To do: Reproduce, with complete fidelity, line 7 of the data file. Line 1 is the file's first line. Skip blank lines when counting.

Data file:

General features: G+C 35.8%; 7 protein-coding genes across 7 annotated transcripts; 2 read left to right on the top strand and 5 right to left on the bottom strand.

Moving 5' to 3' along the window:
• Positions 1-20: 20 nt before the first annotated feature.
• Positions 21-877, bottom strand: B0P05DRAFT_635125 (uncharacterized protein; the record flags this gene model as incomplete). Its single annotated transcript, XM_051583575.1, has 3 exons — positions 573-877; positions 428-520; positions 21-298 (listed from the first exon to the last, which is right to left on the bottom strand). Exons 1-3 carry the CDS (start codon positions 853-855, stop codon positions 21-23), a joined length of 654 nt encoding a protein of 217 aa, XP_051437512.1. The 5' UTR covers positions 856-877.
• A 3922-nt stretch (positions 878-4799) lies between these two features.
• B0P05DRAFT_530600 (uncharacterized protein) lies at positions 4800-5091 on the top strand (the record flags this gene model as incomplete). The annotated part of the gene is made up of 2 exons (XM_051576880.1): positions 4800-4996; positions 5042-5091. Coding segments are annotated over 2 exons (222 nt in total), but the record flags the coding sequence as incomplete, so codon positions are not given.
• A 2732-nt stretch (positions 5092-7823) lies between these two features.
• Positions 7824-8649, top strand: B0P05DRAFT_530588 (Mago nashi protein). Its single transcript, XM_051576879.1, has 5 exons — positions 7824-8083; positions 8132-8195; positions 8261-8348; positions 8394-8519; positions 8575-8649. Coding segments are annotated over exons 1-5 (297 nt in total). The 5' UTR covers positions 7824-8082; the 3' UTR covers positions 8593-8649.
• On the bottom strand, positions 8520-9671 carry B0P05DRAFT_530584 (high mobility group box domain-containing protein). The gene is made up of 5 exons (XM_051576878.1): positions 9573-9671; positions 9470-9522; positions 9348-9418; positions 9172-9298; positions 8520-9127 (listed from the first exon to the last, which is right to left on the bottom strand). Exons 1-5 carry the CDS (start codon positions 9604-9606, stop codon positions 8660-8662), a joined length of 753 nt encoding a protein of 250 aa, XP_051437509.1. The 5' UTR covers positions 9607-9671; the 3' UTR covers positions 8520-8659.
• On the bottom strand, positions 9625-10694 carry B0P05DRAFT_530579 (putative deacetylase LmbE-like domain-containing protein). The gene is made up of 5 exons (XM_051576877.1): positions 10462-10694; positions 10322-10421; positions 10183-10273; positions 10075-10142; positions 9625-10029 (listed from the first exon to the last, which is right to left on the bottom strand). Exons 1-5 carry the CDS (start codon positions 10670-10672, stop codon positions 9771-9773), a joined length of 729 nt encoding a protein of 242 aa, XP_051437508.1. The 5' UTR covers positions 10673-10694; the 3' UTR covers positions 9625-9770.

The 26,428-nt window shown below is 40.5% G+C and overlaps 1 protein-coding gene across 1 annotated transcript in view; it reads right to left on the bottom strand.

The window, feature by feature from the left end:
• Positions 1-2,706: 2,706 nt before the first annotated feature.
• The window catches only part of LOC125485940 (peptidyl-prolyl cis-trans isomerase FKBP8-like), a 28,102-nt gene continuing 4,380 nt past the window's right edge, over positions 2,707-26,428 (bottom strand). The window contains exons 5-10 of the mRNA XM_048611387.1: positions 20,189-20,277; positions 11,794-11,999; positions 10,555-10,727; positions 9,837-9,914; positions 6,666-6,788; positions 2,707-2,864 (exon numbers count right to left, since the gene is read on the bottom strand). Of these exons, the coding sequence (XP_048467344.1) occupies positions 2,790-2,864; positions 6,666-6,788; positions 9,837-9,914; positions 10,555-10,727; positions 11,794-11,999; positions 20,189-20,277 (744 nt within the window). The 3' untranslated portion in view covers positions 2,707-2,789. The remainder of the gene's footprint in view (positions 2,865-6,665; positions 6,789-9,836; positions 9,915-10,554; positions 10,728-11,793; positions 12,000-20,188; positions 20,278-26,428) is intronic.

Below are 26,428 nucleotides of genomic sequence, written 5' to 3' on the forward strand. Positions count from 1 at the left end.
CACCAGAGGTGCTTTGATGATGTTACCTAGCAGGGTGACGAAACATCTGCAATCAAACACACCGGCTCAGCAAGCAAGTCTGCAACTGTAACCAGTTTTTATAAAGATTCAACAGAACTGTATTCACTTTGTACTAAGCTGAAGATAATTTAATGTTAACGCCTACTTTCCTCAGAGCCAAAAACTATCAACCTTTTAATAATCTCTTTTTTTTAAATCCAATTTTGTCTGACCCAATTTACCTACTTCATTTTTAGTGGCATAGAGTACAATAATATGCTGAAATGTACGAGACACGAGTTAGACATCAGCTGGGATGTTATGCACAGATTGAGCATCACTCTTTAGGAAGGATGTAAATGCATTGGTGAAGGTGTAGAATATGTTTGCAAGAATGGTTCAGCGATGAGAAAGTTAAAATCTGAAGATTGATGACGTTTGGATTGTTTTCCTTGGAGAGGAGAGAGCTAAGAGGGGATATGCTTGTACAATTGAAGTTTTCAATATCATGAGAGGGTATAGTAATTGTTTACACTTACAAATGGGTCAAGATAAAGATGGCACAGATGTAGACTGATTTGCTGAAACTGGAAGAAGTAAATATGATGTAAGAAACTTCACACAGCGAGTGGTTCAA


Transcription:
• A 2732-nt stretch (positions 5092-7823) lies between these two features.